Build an Automotive Grade Linux image
HERE OTA Connect lets you easily manage OTA updates to embedded devices running custom-built Yocto images. It works great with Automotive Grade Linux, so building an AGL image is one easy way to get started. If your planned project is automotive, AGL is a great choice to start out with. Out of the box, HERE OTA Connect works with AGL builds for QEMU and Raspberry Pi Model 3.
You’ll need a build machine with the following:
On a Debian-based system, you should be able to install all the required packages with the following command:
sudo apt install gawk wget git diffstat unzip texinfo gcc-multilib build-essential chrpath socat cpio python python3 python3-pip python3-pexpect python-dev xz-utils debianutils iputils-ping cpu-checker default-jre parted
Many/most distros that aren’t on the officially supported list will still work just fine—feel free to give it a try with whatever you’re running.
100GB+ of free disk space
6GB+ of RAM
Download the latest version directly from Google, or
install it from your distro’s packages if available (
sudo apt install repo)
|It’s possible use a virtual machine running Linux as your build machine. However, we don’t recommend it. It will be slower, and you’re more likely to run into difficult-to-troubleshoot issues. If you do want to use a VM despite this warning, though, make sure the VM has enough resources allocated to it. Along with the disk space and memory requirements above, we suggest allocating at least 4-6 CPU cores to the VM to speed up building.|
Also, make sure that you’ve generated your provisioning credentials first.
First, use the manifest file for AGL’s Itchy Icefish release to download the required repositories:
mkdir myproject cd myproject repo init -b icefish -m icefish_9.0.1.xml -u https://gerrit.automotivelinux.org/gerrit/AGL/AGL-repo repo sync
Now you can run the following script to get the environment set up:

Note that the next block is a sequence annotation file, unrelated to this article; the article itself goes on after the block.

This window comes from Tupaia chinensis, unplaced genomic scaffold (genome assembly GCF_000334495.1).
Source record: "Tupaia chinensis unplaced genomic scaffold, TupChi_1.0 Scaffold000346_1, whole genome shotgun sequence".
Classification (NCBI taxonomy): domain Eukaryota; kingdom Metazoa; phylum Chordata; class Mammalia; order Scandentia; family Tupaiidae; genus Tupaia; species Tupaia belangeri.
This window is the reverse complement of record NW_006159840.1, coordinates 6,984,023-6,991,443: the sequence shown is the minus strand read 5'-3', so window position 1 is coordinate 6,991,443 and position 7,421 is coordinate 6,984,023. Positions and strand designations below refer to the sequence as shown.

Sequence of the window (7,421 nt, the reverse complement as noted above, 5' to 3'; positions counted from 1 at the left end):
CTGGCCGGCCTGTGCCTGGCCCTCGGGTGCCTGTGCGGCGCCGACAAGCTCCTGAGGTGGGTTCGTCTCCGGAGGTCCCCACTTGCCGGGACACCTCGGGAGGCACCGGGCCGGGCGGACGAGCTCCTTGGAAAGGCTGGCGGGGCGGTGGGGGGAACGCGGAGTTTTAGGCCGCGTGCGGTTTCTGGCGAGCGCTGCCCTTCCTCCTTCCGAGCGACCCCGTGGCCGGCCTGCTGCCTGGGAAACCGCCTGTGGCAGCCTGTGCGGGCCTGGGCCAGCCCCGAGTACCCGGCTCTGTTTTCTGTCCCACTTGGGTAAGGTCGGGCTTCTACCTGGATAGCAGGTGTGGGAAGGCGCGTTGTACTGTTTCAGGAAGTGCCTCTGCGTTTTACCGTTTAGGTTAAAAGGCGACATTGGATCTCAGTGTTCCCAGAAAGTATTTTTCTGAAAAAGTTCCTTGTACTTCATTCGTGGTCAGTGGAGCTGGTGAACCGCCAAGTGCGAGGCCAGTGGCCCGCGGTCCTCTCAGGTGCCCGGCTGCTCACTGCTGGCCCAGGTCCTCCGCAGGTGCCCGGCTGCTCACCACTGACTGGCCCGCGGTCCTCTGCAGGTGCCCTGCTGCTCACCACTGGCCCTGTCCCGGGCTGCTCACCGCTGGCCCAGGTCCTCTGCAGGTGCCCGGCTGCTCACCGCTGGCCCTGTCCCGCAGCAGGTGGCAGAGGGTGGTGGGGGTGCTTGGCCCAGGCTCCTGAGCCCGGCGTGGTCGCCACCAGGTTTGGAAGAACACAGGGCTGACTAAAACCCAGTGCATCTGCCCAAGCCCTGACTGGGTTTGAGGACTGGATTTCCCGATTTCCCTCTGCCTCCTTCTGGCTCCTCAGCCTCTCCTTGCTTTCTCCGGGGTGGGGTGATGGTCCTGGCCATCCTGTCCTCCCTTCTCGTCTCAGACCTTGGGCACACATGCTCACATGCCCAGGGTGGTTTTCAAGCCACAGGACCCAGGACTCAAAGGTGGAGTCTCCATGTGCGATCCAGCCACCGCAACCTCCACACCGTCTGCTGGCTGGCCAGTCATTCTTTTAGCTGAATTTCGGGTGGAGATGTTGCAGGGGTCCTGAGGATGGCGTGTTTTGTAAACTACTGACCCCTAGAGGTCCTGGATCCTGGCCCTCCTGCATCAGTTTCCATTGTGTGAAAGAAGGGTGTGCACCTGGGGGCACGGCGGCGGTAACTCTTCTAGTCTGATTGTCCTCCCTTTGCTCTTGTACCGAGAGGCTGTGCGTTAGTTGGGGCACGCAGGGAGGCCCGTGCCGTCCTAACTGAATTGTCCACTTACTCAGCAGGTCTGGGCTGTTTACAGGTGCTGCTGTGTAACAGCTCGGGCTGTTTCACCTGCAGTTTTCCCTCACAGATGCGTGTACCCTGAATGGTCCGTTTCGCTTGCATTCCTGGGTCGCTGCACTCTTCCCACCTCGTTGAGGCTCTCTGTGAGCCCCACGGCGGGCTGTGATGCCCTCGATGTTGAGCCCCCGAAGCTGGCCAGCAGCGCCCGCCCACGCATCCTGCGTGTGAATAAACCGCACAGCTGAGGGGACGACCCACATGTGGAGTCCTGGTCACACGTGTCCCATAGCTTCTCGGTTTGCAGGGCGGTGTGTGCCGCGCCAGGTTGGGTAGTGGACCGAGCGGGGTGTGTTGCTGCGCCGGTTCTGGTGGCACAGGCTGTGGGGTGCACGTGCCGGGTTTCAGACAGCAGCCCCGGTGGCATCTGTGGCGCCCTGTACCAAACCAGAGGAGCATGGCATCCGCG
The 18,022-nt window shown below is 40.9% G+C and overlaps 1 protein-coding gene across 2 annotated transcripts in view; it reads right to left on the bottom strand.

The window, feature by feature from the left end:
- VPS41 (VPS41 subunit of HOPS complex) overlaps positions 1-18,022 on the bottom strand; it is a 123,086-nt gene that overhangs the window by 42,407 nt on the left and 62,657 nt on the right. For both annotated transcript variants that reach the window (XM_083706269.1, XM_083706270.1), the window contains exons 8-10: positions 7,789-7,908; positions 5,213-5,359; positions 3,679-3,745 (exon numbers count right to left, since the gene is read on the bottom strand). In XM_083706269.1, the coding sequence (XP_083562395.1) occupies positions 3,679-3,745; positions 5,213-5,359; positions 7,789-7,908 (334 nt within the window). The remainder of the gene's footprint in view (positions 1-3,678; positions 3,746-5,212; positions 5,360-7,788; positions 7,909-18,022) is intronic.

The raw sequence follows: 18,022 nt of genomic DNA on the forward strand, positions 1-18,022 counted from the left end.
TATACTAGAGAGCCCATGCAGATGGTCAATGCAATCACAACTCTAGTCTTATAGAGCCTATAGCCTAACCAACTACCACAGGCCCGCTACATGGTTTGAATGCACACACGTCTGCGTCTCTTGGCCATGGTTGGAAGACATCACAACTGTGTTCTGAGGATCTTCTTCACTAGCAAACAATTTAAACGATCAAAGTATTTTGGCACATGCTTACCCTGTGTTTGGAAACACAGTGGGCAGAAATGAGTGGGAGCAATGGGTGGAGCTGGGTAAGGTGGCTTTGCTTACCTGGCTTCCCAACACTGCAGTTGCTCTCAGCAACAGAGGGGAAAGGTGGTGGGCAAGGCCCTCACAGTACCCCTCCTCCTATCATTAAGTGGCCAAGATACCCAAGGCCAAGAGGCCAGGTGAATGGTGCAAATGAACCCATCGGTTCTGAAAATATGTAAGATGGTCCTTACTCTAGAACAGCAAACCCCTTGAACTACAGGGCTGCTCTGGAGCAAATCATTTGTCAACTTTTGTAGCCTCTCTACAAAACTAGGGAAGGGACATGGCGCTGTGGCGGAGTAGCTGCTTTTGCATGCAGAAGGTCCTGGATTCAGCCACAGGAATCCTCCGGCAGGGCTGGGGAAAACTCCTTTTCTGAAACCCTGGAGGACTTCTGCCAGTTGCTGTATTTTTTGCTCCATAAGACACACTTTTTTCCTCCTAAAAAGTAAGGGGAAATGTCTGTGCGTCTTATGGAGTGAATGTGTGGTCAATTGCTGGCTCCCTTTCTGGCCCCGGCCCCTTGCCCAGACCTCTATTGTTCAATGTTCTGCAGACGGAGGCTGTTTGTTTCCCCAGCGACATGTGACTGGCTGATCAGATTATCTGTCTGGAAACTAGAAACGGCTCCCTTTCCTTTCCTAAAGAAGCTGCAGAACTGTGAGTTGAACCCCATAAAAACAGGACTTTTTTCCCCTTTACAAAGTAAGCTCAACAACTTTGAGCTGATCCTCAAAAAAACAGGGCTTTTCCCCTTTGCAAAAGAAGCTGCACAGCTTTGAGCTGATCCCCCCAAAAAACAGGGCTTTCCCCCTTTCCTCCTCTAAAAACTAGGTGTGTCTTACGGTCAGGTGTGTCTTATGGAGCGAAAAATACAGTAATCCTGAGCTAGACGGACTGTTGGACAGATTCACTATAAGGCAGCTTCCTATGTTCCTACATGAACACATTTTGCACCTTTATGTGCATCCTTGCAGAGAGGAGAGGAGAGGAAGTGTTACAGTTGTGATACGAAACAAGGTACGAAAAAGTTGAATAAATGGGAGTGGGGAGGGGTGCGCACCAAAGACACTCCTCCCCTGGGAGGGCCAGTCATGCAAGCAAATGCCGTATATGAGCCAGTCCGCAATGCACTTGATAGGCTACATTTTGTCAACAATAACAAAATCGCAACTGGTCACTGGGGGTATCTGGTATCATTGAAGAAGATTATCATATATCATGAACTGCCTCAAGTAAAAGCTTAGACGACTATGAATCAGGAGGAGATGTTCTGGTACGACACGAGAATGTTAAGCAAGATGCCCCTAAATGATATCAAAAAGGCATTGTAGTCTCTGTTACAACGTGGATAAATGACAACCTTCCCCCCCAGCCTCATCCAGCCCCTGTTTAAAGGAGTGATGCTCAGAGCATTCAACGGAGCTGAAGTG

source meta-agl/scripts/aglsetup.sh -m <target-architecture> agl-sota (1)
The environment setup script will have created a build directory and placed you in it. It also generates a configuration file, located at
conf/local.conf. This file is where we’ll make our modifications to the base config.
To connect with your HERE OTA Connect account, you’ll need the provisioning credentials bundle you downloaded earlier. Add the following line to your local.conf to supply those credentials to the build:
SOTA_PACKED_CREDENTIALS = "/path/to/your/credentials.zip"
Set image name
When you build a filesystem image, it gets automatically uploaded to OTA Connect. By default, the image will be named
<machine-name>-ota, and you’ll see the various versions of the image under that name. You can also choose to set your own name as follows:
OSTREE_BRANCHNAME = "my-super-great-project"
Persistent Yocto shared state cache and download directory
Yocto caches its build artefacts to speed up future builds. By default, these are stored under the build directory of the current project. However, if you’re planning to build several different projects that have some shared base files, you might want them to share their cache directories, both to save space and speed up your builds. You can do that as follows:
SSTATE_DIR = "/path/to/your/shared-sstate" DL_DIR = "/path/to/your/shared-download"
Add extra packages
There are quite a lot of packages available to install that aren’t installed by default. You can add extra packages to your image with IMAGE_INSTALL_append; for example, this will install vim:
IMAGE_INSTALL_append = " vim " (1)
|1||Note the spaces before and after the package name. This option dumbly appends a string to an install list, so we wrap it in spaces to make sure we don’t alter the list in unexpected ways.|
You can get a list of all the available packages in the layers you have configured with
Now you’re ready to build your image.
This step will take a while. Building everything from scratch, it will likely take several hours.
If the build fails due a problem with the tar recipe, try this command:
bitbake -c clean tar-native
You can then retry bitbaking your image.
You can now flash the image onto an SD card using the same method as described for a regular Raspberry Pi build. However, the exact image you’ll need will vary depending on the architecture you’re building for, but it will be located in the
/tmp/deploy/images directory under your build directory. You can also use Etcher to write the image, or follow the normal flashing procedure for your device if applicable.
You can also write the image using
You can now run the image in QEMU using the same method as described for a regular QEMU build. However, the exact image you’ll need will vary depending on the architecture you’re building for, but it will be located in the
/tmp/deploy/images directory under your build directory.
Once you’ve built your first image, try adding some new software and push your update to the OTA Connect server.
agl-image-minimaltarget for Raspberry Pi 3 creates an image at
agl-image-minimaltarget for QEMU creates an image at